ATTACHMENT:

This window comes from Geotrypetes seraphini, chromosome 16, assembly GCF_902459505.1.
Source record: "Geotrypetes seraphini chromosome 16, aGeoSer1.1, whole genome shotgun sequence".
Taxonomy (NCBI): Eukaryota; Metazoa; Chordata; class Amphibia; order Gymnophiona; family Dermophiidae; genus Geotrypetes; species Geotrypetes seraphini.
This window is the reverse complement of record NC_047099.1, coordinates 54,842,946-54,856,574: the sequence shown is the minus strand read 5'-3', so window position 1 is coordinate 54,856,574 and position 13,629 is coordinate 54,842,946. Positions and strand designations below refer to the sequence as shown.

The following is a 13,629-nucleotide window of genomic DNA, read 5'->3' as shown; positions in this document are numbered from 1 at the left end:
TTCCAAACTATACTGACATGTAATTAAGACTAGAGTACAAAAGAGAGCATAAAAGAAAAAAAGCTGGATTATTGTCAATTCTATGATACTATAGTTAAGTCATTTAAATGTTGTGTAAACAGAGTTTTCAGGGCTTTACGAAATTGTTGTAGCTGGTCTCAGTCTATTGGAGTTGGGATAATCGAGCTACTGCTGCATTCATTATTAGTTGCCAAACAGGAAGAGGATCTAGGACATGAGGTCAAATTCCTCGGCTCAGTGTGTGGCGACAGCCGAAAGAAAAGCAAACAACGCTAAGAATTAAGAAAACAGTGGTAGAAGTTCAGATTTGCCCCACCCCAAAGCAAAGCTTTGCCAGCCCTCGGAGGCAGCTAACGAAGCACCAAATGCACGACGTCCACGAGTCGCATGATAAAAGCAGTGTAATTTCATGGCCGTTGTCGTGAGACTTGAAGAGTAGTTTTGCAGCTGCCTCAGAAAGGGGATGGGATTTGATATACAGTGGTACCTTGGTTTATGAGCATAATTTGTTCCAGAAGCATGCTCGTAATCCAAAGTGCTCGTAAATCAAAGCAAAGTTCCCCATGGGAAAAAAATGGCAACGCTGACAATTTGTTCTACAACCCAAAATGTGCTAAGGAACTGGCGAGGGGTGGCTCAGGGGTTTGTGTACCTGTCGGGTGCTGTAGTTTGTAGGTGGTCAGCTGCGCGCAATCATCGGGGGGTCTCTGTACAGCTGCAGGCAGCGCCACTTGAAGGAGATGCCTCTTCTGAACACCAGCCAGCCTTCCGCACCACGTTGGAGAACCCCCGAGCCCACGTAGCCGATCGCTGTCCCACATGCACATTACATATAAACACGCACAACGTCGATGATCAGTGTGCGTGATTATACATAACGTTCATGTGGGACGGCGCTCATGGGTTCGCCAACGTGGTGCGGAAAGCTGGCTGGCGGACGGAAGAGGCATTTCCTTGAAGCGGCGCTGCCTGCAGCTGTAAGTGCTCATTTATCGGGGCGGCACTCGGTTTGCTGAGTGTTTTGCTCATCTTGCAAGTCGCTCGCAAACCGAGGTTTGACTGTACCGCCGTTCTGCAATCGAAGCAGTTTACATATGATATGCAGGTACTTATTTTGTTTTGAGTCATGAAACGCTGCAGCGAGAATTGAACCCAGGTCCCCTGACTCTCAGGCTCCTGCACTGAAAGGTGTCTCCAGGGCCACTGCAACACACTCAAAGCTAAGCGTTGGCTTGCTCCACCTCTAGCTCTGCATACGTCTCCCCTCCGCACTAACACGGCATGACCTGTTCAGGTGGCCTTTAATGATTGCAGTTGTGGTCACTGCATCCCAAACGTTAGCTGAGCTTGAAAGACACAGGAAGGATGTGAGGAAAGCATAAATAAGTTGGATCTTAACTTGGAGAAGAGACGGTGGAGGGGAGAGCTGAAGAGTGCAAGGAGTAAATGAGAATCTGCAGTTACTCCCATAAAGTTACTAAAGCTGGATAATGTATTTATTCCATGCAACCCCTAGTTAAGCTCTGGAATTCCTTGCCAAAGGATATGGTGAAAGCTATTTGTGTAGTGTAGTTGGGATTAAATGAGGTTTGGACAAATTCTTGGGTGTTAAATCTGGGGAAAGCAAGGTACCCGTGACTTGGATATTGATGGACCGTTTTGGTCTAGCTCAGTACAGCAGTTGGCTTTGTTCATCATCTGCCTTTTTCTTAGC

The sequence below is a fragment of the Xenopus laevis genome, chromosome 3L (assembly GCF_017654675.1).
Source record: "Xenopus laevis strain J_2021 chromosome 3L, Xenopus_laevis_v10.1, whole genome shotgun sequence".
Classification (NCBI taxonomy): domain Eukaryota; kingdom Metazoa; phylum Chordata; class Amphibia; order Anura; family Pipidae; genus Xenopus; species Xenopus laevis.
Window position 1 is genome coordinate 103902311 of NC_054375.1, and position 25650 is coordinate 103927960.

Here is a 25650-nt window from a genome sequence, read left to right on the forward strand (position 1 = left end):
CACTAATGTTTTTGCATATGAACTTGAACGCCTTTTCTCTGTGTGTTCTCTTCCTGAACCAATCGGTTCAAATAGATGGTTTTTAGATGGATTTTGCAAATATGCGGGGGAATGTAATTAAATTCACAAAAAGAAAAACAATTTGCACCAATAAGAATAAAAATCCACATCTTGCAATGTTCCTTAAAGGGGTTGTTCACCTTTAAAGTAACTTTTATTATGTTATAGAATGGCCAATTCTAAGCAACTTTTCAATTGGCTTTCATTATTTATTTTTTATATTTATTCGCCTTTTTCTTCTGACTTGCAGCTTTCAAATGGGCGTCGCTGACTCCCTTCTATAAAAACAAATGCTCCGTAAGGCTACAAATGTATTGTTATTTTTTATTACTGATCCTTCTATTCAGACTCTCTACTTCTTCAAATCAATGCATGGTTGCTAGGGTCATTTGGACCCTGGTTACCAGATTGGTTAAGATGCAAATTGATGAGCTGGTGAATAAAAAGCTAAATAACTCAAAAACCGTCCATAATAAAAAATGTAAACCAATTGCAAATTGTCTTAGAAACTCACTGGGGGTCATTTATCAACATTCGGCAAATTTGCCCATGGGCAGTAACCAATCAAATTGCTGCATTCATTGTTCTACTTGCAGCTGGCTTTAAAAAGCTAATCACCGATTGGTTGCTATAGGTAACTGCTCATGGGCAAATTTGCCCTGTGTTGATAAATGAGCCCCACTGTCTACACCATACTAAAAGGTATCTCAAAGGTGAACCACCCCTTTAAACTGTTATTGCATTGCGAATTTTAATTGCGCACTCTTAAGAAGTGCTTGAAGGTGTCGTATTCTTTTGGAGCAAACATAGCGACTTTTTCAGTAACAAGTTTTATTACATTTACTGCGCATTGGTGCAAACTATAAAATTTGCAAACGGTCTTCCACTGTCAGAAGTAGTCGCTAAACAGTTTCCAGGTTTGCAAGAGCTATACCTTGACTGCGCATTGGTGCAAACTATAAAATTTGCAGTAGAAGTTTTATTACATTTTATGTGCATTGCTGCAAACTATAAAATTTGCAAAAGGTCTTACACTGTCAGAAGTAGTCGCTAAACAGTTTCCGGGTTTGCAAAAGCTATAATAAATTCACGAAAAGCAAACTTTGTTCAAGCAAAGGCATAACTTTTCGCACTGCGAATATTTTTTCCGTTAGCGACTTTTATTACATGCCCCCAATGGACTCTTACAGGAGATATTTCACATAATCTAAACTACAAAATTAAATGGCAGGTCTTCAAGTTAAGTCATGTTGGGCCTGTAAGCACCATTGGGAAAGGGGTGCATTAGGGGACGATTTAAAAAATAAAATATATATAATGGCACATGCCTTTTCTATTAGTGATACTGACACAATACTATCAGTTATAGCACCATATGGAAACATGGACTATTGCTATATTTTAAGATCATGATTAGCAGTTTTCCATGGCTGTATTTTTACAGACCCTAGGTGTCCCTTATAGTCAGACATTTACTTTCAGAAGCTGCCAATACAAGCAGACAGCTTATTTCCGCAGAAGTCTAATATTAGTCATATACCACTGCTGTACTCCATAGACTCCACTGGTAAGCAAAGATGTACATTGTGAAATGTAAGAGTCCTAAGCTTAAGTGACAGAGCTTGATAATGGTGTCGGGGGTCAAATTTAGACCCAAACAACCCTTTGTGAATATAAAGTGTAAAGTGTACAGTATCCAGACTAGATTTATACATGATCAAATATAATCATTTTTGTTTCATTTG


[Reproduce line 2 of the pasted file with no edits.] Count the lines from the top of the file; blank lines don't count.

Source record: "Geotrypetes seraphini chromosome 16, aGeoSer1.1, whole genome shotgun sequence".